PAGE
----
Vegan Pesto Brings Everyone Together

Aren’t the best recipes spur of the moment? And better still when they’re fast, easy and crowd-pleasing…

It’s a challenge cooking meals for vegan and omnivores, those with dietary restrictions, and tastebuds that are less than adventurous–especially when it comes to trying “healthy” plant-based foods. And you can forgeddabout raw foods.

With dinnertime fast approaching, I took inventory of what we had in the house:

  • Fragrance of fresh basil, a gift from a friend’s garden, was calling to be used every time the refrigerator was opened
  • A large head of cauliflower crowded the drawer
  • A container of baby spinach leaves would be a shame not to use it while fresh, too

I decided to make a basil spinach pesto with cauliflower–withholding the miso or nutritional yeast I usually include–to allow my mother and aunt to add grated cheese at the table. I would opt for parmesan sprinkles–a blend of sesame seeds and nutritional yeast–inspired by Jo Stepaniak’s “Ultimate Uncheese Cookbook”.

Rather than sauteing cauliflower separately, I added it with the pasta water (though boiling is not optimal for nutrition), and the consistency was just right after 7-8 minutes. At least, it saves time, and pots to clean.

Fast and Flexible Vegan Pesto Recipe

Ingredients:

1 large bunch of basil (washed and stemmed)

3 handfuls of baby spinach leaves (washed and dried)

1/4 c pine nuts (walnuts or other nuts will work)

1 T minced garlic (I used jarred)

1 T olive oil (optional)

salt and fresh grated pepper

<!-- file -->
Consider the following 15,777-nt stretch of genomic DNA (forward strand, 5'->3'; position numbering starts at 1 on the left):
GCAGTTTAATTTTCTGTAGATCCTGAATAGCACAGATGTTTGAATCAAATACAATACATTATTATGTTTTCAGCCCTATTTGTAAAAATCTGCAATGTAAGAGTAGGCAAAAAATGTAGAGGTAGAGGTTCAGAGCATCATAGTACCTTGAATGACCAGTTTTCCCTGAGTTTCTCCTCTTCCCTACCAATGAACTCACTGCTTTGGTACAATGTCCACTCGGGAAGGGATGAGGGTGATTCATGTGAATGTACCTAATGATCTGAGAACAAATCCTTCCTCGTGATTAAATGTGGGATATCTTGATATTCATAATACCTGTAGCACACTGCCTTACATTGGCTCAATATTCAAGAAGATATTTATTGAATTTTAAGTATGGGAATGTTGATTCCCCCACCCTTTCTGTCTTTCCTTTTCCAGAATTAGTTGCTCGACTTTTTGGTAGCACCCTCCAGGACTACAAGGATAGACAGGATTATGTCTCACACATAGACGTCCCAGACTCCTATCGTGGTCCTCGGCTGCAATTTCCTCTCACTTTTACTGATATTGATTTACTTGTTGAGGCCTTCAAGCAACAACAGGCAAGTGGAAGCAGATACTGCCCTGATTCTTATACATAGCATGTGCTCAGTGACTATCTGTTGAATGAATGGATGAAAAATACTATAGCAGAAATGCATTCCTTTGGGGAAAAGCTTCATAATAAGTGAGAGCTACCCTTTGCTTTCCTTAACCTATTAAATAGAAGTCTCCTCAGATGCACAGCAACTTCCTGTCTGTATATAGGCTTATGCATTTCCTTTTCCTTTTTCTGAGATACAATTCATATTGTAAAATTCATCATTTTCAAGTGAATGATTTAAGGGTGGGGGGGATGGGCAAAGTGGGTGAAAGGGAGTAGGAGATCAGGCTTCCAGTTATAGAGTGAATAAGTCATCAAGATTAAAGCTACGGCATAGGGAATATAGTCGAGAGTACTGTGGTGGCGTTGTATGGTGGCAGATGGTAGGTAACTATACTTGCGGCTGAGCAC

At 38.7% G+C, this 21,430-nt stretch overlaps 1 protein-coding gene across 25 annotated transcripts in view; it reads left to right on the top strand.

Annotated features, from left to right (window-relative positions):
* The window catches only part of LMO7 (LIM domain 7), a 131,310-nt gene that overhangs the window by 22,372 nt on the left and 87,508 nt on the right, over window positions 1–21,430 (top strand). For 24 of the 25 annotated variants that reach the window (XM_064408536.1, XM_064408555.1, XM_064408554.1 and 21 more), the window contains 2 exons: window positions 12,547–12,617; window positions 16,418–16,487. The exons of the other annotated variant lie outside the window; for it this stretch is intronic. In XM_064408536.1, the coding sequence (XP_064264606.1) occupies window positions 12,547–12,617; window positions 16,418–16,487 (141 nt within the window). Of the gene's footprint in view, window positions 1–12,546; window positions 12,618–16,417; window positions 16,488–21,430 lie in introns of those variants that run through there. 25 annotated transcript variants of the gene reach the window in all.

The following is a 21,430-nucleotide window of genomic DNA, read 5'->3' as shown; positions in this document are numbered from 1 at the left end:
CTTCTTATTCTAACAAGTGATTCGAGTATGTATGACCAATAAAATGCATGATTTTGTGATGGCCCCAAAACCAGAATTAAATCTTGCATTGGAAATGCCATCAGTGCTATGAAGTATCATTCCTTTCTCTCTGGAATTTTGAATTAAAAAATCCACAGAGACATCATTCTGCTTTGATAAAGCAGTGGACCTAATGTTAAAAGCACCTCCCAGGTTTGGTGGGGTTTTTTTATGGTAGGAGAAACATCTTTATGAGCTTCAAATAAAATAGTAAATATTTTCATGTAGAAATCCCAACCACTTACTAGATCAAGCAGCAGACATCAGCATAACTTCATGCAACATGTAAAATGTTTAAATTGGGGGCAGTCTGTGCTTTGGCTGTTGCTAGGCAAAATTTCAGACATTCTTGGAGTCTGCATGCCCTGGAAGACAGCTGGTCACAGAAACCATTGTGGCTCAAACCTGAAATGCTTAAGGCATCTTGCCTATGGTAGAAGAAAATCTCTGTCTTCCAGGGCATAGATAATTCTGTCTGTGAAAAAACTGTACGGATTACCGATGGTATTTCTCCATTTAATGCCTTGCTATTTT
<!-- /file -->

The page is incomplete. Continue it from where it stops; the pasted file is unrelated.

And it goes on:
1 lb whole wheat elbow pasta

1 head cauliflower (cut into bite-size pieces)

Procedure:

Using a food processor, pulse basil, spinach, nuts, garlic, and oil until smooth or desired consistency

Boil water, add pasta and cauliflower pieces, cook until al-dente

Drain, leaving some water in the pot

Return pasta to pot and blend in pesto sauce

Mix well, adding salt and pepper to taste

Add your cheese substitute of choice (non-dairy) at the table and turn your head while others use theirs!

Maybe they were just especially hungry, but this recipe was surprisingly well-received. My aunt doesn’t usually doesn’t like pesto, but she enjoyed this recipe due to the spinach balancing the basil flavor (I didn’t tell her spinach adds powerful anti-oxidants, too). Due to the large amount of cauliflower, there was a lot more than needed for 3 people, and the leftovers tasted even better as a cold pasta salad.

If you’d like more inspiration for vegan and low-fat or fat-free pesto recipes, check out this recipe from FatFreeVegan.

I’d really appreciate your comments on this or your favorite vegan pesto recipes, too. Please let me know what other kinds of recipes you’d be interested in, as well!

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  1. Pingback: Why Not Try Vegan Pesto.

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